US 6895227 B1
In a transmission output stage for a multifrequency mobile telephone, the transmit signal of operation at the low frequency is generated by a push-pull output stage which is operated in single-ended mode for generating the transmit signal at the higher frequency.
1. A transmission output stage for a multifrequency mobile telephone, comprising a push-pull amplifier having first and second outputs, wherein a transmit signal is generated by the push-pull amplifier via both the first and second outputs during operation at a lower frequency, and the transmit signal is generated in single-ended operation of the push-pull amplifier via only the first output during operation at a higher frequency.
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1. Field of the Invention
The present invention relates to a transmission output stage for a mobile telephone and, in particular, to a transmission stage for such a mobile telephone which is designed for two frequency bands.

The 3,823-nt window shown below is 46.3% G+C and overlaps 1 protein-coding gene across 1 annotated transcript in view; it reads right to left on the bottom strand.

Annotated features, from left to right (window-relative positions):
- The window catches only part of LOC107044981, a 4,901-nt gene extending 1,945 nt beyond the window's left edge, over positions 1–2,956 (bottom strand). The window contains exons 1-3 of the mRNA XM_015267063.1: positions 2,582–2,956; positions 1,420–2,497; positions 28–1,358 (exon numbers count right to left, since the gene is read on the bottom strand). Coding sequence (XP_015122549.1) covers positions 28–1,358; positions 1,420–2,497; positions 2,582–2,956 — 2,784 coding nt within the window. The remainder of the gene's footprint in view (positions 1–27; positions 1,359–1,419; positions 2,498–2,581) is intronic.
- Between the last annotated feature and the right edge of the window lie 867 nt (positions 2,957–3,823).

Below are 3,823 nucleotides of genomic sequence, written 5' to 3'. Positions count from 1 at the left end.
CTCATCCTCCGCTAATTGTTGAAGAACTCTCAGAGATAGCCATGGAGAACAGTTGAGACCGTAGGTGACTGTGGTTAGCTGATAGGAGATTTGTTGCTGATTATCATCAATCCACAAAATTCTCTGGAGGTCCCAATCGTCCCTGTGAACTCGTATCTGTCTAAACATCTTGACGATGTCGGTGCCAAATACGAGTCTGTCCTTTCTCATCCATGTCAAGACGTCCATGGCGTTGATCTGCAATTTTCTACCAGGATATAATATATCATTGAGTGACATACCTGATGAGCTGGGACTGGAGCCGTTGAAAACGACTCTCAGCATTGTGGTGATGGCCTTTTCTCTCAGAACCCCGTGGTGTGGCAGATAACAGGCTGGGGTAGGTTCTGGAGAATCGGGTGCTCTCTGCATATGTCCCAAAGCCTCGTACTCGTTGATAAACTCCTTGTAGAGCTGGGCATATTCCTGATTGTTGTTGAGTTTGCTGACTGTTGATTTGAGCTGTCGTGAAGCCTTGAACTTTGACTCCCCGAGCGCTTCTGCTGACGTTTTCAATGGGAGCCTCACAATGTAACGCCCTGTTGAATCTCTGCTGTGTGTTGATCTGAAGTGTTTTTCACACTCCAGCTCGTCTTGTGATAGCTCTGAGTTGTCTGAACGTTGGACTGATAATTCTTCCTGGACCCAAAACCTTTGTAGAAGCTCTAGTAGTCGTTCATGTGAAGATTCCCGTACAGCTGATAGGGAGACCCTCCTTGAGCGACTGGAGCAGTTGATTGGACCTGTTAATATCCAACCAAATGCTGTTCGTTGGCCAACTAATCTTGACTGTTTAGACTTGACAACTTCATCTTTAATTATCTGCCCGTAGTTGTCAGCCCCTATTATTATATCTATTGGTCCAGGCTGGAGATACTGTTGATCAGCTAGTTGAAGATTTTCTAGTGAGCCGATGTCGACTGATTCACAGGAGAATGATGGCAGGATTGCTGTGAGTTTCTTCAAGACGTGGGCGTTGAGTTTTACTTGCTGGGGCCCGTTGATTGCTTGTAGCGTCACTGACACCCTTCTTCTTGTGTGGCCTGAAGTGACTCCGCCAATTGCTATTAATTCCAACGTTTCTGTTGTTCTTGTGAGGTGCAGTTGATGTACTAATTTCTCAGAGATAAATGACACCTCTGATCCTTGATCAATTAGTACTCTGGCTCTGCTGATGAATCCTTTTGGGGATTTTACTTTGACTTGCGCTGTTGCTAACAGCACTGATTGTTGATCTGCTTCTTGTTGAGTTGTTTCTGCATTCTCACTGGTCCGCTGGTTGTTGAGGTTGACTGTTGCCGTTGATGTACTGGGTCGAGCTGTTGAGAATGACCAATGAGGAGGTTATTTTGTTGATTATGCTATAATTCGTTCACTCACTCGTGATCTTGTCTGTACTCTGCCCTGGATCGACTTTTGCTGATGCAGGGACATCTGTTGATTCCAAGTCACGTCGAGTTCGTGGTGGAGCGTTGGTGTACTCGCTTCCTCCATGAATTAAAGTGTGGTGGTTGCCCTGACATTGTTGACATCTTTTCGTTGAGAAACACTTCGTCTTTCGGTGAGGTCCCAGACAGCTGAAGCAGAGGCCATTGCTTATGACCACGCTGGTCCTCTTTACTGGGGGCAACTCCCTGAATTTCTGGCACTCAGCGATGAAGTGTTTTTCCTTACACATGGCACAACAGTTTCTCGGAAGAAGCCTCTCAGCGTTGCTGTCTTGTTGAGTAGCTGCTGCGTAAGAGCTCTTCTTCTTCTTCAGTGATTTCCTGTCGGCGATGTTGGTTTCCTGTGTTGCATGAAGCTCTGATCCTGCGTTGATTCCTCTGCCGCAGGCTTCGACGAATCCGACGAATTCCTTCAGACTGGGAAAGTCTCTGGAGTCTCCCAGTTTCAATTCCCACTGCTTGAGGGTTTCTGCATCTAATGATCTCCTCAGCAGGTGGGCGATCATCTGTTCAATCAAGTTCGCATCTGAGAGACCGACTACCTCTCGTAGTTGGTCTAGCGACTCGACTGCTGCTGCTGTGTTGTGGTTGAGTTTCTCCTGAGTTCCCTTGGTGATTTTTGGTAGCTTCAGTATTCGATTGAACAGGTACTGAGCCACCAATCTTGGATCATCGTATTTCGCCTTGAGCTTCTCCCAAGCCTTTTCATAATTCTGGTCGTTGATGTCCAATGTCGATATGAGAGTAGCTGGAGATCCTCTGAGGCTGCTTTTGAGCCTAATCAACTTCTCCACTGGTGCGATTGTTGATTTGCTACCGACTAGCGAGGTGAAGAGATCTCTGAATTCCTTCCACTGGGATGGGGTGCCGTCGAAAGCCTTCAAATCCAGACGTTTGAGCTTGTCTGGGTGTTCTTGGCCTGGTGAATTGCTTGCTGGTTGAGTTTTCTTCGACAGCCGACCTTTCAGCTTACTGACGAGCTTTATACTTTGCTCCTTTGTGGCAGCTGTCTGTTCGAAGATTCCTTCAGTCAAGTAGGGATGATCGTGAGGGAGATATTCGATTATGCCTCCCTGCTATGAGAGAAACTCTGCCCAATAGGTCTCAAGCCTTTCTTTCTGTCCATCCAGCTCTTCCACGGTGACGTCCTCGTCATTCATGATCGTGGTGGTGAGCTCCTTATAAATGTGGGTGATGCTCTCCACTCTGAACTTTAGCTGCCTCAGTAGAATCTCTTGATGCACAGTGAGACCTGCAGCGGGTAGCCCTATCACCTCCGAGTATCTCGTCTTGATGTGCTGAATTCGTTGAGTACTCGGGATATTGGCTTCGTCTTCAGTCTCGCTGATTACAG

2. Description of the Prior Art
At present, multiband mobile telephones are being developed and the first types are on the market which can operate at two operating frequencies, that is to say at 900 MHz and 1800 MHz in Europe in accordance with the relevant system definitions, and at 900 MHz and 1900 MHz frequencies in the USA.
First developments operate with narrow-band parallel amplifier chains in the transmit and receive section. Such dual-band output stages thus have, for each frequency band, an amplifier optimized for this band which is associated with a considerable expenditure on components and, therefore, with costs and space requirements. A dual-band output stage of this type having separate amplifier branches for each band is, for example, the TST0911 chip by the manufacturer TEMIC. When the chip is used in a mobile telephone, the two outputs of the chip are conducted to an antenna via a diplexer. Here, too, the disadvantages are the costs and the circuit board area needed and the necessary expenditure for filtering the harmonics.